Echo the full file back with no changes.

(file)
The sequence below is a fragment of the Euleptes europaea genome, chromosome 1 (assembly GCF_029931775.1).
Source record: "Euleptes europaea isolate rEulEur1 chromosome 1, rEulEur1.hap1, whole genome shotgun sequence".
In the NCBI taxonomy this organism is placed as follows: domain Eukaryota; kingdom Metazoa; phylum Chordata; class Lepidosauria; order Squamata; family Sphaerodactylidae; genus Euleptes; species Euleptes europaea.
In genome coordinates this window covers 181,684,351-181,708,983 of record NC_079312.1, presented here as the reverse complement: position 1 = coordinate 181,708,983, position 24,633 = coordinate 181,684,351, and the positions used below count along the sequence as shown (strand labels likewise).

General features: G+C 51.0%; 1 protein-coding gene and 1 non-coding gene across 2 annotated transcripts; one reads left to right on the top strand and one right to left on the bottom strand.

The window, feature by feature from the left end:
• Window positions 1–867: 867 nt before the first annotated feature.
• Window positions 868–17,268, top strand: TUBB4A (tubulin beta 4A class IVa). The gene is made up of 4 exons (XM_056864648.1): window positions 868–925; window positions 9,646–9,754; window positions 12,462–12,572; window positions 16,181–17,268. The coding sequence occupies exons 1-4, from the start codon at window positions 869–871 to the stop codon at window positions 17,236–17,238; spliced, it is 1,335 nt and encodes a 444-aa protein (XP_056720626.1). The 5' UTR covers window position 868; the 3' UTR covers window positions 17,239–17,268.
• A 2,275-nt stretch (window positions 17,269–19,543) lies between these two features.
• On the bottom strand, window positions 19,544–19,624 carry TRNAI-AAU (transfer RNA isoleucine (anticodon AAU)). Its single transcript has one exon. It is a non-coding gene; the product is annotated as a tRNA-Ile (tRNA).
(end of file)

The sequence below is a fragment of the Euleptes europaea genome, chromosome 1 (assembly GCF_029931775.1).
Source record: "Euleptes europaea isolate rEulEur1 chromosome 1, rEulEur1.hap1, whole genome shotgun sequence".
In the NCBI taxonomy this organism is placed as follows: domain Eukaryota; kingdom Metazoa; phylum Chordata; class Lepidosauria; order Squamata; family Sphaerodactylidae; genus Euleptes; species Euleptes europaea.
In genome coordinates this window covers 181,684,351-181,708,983 of record NC_079312.1, presented here as the reverse complement: position 1 = coordinate 181,708,983, position 24,633 = coordinate 181,684,351, and the positions used below count along the sequence as shown (strand labels likewise).

General features: G+C 51.0%; 1 protein-coding gene and 1 non-coding gene across 2 annotated transcripts; one reads left to right on the top strand and one right to left on the bottom strand.

The window, feature by feature from the left end:
• Window positions 1–867: 867 nt before the first annotated feature.
• Window positions 868–17,268, top strand: TUBB4A (tubulin beta 4A class IVa). The gene is made up of 4 exons (XM_056864648.1): window positions 868–925; window positions 9,646–9,754; window positions 12,462–12,572; window positions 16,181–17,268. The coding sequence occupies exons 1-4, from the start codon at window positions 869–871 to the stop codon at window positions 17,236–17,238; spliced, it is 1,335 nt and encodes a 444-aa protein (XP_056720626.1). The 5' UTR covers window position 868; the 3' UTR covers window positions 17,239–17,268.
• A 2,275-nt stretch (window positions 17,269–19,543) lies between these two features.
• On the bottom strand, window positions 19,544–19,624 carry TRNAI-AAU (transfer RNA isoleucine (anticodon AAU)). Its single transcript has one exon. It is a non-coding gene; the product is annotated as a tRNA-Ile (tRNA).